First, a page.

Pfizer and BioNTech announced on Tuesday that a clinical trial in healthy people 18 to 55 years old to assess the safety, tolerability, and immunogenicity of an Omicron-based vaccine candidate has been initiated.
The Omicron-based vaccine candidate was administered to the first participants in the clinical study as a two-dose main series and a booster dose. Three cohorts will test alternative regimens of the existing Pfizer-BioNTech COVID-19 vaccine or an Omicron-based vaccine in the trial. The study will include some of the individuals from the company’s Phase 3 COVID-19 booster study as part of their ongoing efforts to address Omicron and identify the need for variant-based vaccines.
Kathrin U. Jansen, Ph.D., Senior Vice President and Head of Vaccine Research & Development at Pfizer stated:
“While current research and real-world data show that boosters continue to provide a high level of protection against severe disease and hospitalization with Omicron, we recognize the need to be prepared in the event this protection wanes over time and to potentially help address Omicron and new variants in the future. Staying vigilant against the virus requires us to identify new approaches for people to maintain a high level of protection, and we believe developing and investigating variant-based vaccines, like this one, are essential in our efforts towards this goal.”
Prof. Ugur Sahin, CEO and Co-founder of BioNTech added:
“Vaccines continue to offer strong protection against severe disease caused by Omicron. Yet, emerging data indicate vaccine-induced protection against infection and mild to moderate disease wanes more rapidly than was observed with prior strains. This study is part of our science-based approach to develop a variant-based vaccine that achieves a similar level of protection against Omicron as it did with earlier variants but with longer duration of protection.”
More than 1,400 participants to be enrolled in the Omicron-specific vacinne trial
The companies intend to enroll a total of 1,420 participants in the trial, divided into three cohorts:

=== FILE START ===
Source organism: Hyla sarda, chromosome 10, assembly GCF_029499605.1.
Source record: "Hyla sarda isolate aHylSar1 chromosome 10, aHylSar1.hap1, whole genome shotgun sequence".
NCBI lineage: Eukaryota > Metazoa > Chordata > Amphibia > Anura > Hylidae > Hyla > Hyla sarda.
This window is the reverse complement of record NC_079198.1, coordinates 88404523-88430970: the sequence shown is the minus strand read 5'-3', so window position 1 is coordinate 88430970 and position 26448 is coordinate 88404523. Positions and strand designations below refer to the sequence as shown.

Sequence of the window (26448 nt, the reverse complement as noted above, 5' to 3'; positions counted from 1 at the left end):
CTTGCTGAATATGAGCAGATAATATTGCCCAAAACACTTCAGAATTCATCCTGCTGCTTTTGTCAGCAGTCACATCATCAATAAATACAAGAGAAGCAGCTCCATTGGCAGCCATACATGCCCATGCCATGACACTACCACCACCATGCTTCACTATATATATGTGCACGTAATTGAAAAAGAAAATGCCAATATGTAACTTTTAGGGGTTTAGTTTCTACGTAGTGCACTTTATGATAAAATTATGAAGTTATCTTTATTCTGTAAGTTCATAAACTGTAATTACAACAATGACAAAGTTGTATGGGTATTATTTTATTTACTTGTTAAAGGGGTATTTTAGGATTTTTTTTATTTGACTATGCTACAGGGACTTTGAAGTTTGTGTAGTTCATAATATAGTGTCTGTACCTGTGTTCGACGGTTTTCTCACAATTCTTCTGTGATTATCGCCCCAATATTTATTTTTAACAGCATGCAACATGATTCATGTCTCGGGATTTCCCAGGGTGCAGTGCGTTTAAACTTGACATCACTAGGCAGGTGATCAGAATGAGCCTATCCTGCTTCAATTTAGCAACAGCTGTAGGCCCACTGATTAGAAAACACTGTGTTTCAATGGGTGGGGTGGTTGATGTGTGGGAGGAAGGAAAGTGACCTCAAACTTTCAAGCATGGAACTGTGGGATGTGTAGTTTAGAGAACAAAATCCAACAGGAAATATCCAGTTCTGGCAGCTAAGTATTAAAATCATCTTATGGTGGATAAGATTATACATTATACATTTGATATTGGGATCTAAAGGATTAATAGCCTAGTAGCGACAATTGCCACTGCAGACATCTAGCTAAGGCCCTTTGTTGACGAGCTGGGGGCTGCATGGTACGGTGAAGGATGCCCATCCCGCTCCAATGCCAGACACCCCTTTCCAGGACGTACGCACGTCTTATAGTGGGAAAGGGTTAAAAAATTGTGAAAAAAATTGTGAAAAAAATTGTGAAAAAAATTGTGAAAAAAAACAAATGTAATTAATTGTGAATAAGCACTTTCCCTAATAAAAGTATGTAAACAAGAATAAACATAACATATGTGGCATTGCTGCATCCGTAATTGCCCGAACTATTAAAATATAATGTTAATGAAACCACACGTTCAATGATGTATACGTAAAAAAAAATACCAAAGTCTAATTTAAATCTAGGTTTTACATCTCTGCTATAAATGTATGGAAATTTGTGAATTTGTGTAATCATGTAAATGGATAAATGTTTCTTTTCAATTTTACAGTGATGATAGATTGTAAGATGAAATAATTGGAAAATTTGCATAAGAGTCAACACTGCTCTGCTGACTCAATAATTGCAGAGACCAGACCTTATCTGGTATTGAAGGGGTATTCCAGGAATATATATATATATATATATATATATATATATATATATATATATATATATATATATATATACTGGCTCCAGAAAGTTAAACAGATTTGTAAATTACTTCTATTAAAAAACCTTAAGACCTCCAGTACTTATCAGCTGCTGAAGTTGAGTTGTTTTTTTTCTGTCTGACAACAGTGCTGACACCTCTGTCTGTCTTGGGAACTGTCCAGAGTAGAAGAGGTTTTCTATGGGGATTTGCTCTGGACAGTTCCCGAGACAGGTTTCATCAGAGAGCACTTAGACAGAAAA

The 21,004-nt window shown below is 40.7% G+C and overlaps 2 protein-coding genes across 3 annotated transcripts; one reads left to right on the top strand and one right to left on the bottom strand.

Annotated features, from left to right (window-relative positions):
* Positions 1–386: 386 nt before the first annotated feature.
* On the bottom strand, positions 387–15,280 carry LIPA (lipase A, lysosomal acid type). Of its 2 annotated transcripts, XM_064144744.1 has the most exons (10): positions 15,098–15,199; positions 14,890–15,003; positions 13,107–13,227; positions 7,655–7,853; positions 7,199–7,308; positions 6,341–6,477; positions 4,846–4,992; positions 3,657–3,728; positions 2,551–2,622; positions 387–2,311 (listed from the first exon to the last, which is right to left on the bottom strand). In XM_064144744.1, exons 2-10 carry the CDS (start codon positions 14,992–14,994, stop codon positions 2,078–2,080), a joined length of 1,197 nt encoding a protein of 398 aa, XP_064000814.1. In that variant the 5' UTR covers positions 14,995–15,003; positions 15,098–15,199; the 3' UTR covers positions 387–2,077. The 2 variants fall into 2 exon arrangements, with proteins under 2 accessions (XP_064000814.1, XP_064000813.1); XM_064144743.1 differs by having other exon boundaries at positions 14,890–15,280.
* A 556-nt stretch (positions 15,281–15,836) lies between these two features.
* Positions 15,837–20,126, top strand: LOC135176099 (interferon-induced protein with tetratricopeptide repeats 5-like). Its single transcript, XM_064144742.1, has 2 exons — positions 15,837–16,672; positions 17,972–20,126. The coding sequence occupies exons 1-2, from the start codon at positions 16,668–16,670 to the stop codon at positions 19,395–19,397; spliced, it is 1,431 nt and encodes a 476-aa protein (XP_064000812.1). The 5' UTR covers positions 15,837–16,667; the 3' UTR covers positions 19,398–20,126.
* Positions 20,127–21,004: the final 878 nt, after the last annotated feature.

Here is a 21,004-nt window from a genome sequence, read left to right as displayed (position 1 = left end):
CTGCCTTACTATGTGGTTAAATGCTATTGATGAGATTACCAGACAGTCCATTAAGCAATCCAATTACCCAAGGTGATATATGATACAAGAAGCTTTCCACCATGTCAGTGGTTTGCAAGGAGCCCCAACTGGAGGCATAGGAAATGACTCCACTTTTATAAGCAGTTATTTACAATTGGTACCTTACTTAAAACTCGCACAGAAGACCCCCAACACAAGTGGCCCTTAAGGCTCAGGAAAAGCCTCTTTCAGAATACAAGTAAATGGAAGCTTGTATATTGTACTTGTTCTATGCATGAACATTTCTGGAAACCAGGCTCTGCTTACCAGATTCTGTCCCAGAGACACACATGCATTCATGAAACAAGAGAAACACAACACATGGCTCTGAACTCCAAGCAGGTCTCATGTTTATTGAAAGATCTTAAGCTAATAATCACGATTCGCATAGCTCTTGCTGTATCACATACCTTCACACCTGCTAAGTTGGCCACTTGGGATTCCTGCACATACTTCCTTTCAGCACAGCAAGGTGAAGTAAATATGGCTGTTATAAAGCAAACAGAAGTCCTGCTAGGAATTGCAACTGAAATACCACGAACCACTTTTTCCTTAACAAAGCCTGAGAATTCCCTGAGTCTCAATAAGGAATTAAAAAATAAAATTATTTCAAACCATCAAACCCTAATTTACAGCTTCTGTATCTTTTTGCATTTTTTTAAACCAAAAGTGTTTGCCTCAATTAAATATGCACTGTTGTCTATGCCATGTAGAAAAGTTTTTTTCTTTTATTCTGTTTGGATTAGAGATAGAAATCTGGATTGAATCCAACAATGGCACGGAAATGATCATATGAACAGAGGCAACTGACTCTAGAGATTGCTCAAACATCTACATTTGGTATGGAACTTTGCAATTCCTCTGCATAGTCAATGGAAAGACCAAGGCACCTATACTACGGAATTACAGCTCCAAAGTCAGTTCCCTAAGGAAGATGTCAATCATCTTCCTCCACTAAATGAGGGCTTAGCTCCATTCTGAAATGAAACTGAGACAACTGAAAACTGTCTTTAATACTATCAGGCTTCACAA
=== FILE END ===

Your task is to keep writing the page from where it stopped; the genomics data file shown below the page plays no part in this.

Cohort #1 (n = 615): Participants received two doses of the existing Pfizer-BioNTech COVID-19 vaccine 90-180 days previous to enrolment; participants will get one or two doses of the Omicron-based vaccine in the trial.
Cohort #2 (n = 600): Participants received three doses of the current Pfizer-BioNTech COVID-19 vaccine 90-180 days previous to enrolment; participants will receive one dose of the current Pfizer-BioNTech COVID-19 vaccine or the Omicron-based vaccine in the trial.
Vaccine-naive individuals will receive three doses of the Omicron-based vaccine in Cohort #3 (n=205).
People who have been vaccinated, specifically those who have received a booster, continue to have a high degree of protection against Omicron, mainly against severe symptoms and hospitalization, according to clinical and real-world evidence. The companies previously said that they anticipate producing four billion doses of the Pfizer-BioNTech COVID-19 Vaccine in 2022, and that this capacity would not alter if an adapted vaccine is needed.
According to data from Johns Hopkins University, in the United States, the weekly average for newly reported COVID-19 deaths had reached 2,258 a day on Tuesday, an increase of approximately 1,000 from daily death counts two months ago and the highest since February 2021.
Although there is a significant amount of evidence suggesting that Omicron is less deadly it infects, epidemiologists have said that it can spread much faster and infect many more people than earlier variants.
Both BioNTech and Pfizer worked together to create the Pfizer-BioNTech COVID-19 Vaccine, which is based on BioNTech’s patented mRNA technology. BioNTech is the holder of marketing authorizations or equivalents in the United States, the European Union, the United Kingdom, Canada, and other countries, as well as emergency use authorizations or equivalents in the United States (jointly with Pfizer). Submissions will be made to pursue regulatory approvals in countries where emergency use authorizations or equivalents were obtained originally.